This Mindset Ask Me Anything series features commentary from Love People + Make Money's Community Creative, Lynn Leusch.  Thank you Lynn for taking the time to review the questions and answers and write helpful notes to go with the replays!!

I know that I could easily have been the one asking today's Ask Me Anything (AMA) in our ongoing series because I have found myself too many times in the same situation.

This mindset question comes in two parts:

Q: Why don't I do what I know I should be doing and how do I get myself to do them?

Yes! I have been known to have a project or action that needs attention, but for whatever reason, I choose to sit and wallow in the anxiousness of not getting it done. Why?

Thankfully, Kelly drops some powerful insights to help answer these questions.

Short And To The Point

So why don't we do the things we know we should be doing? According to Kelly, we are getting a benefit from not doing it.

Whatever it is that you know you “should be” doing. That fact that you aren’t doing it, gives you a benefit. So, ask yourself “What am I gaining from NOT doing it?”

What? There's a benefit of NOT doing what I'm supposed to or should be doing? Kelly clarifies what she means by sharing two possible scenarios.

Scenario One – Tina Twostep Is A Procrastinator

Tina Twostep sets a goal to create a podcast (course, summit, etc) and wants to achieve it by a certain date, but it doesn't happen. So she resets the goal date and it still does not happen.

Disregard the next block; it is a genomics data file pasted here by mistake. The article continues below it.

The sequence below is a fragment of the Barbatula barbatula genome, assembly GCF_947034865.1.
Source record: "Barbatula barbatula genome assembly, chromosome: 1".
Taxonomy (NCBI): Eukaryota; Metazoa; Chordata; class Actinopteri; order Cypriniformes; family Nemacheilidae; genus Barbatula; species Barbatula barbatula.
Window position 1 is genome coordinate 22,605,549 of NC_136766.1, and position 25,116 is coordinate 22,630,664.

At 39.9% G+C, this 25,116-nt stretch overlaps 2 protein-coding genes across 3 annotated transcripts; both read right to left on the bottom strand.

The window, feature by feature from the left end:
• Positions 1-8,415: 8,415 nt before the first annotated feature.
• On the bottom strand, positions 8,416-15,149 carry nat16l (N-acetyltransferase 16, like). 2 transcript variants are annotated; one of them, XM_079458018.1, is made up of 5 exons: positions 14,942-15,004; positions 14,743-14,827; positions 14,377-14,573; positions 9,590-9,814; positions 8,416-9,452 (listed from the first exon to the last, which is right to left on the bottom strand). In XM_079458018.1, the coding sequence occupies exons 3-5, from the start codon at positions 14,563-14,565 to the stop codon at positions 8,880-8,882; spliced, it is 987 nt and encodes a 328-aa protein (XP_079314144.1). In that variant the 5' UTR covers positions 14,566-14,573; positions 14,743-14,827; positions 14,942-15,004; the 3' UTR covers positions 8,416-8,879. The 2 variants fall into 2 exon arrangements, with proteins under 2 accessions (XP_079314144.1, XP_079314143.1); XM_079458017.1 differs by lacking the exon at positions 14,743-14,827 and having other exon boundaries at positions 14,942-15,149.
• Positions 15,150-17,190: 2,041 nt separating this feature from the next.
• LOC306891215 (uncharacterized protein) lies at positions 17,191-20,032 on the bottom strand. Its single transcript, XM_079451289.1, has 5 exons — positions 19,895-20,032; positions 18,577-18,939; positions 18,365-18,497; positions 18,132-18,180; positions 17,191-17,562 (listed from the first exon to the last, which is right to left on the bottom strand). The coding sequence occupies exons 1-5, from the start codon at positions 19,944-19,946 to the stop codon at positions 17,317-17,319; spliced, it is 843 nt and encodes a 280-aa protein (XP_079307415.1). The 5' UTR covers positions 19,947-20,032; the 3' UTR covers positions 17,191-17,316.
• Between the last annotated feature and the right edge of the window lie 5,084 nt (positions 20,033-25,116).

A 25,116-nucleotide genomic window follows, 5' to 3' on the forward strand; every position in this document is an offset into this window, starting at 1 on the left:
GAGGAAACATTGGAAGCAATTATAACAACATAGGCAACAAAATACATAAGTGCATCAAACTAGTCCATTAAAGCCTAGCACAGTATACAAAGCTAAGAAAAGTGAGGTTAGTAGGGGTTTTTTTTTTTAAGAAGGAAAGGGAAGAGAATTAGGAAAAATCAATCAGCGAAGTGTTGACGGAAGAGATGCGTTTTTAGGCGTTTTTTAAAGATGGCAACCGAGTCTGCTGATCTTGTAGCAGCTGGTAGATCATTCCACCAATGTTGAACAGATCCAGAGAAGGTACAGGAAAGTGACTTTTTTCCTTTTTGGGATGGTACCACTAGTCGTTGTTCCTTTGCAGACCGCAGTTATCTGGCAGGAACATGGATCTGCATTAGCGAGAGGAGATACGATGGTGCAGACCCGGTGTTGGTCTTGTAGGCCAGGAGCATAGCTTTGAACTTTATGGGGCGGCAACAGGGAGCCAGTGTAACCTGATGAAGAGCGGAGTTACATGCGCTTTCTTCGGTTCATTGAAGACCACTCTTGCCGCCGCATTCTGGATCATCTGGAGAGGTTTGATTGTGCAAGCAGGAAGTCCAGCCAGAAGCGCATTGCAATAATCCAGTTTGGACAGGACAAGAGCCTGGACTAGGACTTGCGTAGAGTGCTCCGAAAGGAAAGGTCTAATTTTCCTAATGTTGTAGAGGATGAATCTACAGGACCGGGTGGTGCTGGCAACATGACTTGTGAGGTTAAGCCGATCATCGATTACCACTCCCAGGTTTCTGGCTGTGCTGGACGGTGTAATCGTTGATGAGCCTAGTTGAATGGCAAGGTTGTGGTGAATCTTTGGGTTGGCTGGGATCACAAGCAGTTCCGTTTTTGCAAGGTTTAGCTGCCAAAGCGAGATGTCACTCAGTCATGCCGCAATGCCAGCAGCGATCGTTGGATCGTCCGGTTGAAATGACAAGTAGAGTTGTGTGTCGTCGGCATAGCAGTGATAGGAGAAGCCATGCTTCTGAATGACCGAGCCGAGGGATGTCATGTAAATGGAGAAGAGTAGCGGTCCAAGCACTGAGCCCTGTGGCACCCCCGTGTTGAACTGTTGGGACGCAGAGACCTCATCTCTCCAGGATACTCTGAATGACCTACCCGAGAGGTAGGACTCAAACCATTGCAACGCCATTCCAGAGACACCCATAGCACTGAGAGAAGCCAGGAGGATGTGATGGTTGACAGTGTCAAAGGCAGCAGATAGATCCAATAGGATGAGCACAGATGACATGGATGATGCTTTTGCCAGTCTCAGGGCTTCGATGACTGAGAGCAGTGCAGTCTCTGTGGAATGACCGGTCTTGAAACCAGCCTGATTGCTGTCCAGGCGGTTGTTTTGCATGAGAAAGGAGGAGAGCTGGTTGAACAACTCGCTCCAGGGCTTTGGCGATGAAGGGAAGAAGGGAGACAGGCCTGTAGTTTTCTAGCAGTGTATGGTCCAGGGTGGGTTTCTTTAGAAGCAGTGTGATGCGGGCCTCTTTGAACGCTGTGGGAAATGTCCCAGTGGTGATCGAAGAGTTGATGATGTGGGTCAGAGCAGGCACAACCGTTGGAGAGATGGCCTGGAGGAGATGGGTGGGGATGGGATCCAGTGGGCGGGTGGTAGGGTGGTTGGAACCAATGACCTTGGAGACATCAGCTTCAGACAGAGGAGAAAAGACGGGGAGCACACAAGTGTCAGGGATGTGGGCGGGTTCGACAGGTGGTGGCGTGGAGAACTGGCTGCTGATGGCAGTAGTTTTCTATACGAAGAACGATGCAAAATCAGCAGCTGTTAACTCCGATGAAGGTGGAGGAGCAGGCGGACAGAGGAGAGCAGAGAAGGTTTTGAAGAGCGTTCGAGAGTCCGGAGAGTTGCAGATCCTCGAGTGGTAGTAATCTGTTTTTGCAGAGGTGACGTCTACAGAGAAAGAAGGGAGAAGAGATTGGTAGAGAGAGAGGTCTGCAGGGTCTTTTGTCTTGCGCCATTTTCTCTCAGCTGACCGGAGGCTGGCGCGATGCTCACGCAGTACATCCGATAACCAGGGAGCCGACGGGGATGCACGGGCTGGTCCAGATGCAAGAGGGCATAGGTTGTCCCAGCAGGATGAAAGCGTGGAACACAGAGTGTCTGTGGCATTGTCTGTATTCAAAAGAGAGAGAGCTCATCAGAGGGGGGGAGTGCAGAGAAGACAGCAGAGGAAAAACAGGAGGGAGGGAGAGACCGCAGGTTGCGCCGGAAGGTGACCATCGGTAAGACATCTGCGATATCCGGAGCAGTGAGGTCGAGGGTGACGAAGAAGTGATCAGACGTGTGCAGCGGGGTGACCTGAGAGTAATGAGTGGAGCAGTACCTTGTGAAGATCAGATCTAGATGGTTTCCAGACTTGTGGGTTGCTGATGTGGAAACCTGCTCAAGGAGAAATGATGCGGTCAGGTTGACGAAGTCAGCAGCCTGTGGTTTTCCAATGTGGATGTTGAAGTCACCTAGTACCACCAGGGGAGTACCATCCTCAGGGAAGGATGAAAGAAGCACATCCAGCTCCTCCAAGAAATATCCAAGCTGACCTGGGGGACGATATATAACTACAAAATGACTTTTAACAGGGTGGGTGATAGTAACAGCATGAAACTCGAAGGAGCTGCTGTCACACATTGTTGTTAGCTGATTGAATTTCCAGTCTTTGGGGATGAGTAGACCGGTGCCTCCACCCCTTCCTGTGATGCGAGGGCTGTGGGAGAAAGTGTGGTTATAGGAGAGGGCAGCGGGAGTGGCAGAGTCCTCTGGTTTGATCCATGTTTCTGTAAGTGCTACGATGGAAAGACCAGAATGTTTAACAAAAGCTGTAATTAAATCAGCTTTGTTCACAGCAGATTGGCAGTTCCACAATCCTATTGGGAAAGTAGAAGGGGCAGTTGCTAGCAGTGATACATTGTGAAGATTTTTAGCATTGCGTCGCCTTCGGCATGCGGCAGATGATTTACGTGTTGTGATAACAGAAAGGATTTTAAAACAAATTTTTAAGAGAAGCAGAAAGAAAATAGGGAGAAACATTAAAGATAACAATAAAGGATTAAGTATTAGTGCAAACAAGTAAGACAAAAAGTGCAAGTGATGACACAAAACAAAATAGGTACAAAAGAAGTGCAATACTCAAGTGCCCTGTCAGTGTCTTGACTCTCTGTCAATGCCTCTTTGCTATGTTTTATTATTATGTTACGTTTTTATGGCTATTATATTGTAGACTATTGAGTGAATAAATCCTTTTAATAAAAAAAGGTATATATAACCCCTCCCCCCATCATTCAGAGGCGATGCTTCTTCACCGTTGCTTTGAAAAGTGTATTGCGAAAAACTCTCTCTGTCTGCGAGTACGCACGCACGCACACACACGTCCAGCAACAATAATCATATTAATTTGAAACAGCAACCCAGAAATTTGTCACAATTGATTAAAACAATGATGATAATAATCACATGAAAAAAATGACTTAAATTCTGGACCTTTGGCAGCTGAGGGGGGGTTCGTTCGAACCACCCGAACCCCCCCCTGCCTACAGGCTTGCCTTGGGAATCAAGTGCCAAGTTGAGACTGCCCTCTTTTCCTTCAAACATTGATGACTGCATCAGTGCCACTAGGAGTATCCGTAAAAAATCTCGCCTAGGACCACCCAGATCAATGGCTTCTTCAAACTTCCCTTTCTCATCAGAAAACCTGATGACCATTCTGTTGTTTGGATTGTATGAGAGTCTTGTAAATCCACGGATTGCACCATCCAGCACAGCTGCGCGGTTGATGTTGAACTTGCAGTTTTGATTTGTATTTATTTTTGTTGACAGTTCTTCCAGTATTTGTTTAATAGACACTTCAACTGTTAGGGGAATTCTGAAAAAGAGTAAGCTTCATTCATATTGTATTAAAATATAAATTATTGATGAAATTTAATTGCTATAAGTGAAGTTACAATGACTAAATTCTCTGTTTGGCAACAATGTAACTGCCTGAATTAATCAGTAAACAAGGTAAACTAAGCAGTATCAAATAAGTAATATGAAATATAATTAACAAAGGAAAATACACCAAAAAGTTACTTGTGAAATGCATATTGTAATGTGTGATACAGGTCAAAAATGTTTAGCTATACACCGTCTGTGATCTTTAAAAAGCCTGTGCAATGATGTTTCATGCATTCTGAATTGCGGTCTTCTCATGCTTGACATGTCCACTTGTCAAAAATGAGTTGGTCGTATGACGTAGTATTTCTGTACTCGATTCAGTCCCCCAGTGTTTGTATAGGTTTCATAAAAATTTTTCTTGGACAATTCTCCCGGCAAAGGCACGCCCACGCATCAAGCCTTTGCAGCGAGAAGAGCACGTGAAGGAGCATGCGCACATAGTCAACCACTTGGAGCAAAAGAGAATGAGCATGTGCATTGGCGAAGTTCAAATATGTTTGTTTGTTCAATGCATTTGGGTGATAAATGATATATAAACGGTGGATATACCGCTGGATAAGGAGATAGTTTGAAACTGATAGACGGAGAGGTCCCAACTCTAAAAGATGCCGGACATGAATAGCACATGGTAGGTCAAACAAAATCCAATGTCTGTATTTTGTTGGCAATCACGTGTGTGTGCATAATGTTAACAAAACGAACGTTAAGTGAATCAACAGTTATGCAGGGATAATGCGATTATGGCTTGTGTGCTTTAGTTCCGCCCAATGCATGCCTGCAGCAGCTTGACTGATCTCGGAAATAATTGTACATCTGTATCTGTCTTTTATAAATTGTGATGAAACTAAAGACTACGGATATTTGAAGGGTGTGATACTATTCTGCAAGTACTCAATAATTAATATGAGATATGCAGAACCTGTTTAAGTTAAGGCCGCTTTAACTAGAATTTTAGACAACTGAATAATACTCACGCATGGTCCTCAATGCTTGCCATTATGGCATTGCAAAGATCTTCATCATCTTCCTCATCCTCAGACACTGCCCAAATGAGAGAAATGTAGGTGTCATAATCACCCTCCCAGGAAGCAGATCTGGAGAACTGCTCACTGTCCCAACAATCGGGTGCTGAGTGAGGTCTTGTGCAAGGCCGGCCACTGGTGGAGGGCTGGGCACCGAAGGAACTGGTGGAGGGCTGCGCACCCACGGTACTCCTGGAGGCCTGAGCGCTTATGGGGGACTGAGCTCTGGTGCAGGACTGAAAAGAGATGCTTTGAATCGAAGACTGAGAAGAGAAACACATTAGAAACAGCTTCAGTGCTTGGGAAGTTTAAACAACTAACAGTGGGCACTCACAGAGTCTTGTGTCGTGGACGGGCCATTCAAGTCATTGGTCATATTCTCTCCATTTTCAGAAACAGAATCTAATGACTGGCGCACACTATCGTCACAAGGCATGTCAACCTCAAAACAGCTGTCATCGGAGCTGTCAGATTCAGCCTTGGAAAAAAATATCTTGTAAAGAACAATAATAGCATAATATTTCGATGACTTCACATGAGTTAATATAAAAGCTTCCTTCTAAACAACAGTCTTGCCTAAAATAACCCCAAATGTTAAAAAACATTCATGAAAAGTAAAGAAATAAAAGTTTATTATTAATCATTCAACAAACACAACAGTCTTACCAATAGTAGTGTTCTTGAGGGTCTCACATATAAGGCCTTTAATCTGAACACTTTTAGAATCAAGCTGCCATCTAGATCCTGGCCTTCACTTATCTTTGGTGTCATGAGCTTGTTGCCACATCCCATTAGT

Kelly shares that Tina needs to ask herself questions to determine what the benefit is of not accomplishing the goal in the allotted time frame?

So, what's the benefit of not accomplishing the project?

  • Not being judged
  • Not being found as not being good enough
  • Still an in-progress thing = there’s an extreme benefit to having an “in-progress” project to work on.
  • Why? It’s fun, It’s creative, It’s exciting AND it’s not judged or measured.

WOWZERS! This makes so much sense and for me is one of those A-Ha moments.

Scenario Two – Tina Twostep Is a Doer

In contrast to our first scenario, Tina jumps in and gets her project completed.

Once the project is published and shared with Tina's community, Now it’s judgeable. People can actually watch, listen, and give her feedback. And that is scary and even terrifying to many.

This is powerful stuff from Kelly right here:

If you can relate to that situation at all and ask the question “Why Don’t I Do What I know I Should Be Doing And How Do I Get Myself To Do Them?” You’re delaying judgement. You're delaying feedback. You’re holding on to the cozy warm, fun, creative “in-progress” stage of things.

Question one answered. Check!

Let's explore the second part of the question…How do I get myself to do it?

How do I just get it done and make it judgeable?

Kelly, just tells it like it is. You've got to be willing to fail.

Create And Publish Using the TARL Method

Bob (The Teacher) Sparkins has a book titled Take Action, Revise Later that Kelly talks about in her AMA video. She points out that Bob says you’ve got to be willing to be judged. That’s how you make it happen.

Procrastination and sabotage may be related to you being terrified of feedback or being judged. You like not having anything finished.

If you are attached to getting good feedback, then you might NEVER stop procrastinating and sabotaging your project and never put it out there.

As I continue to learn about how my behaviors potentially limit my outcomes I find it fascinating that sometimes the answers to my problems are so simple.

There is so much “good stuff” that Kelly shares in her video reply to this question. This is a must-watch for new and seasoned marketers and solopreneurs.

P.S. Love leaning into a more positive mindset? Subscribe to Kelly's Mindset Notes and get monthly cards and stickers in the mail ❤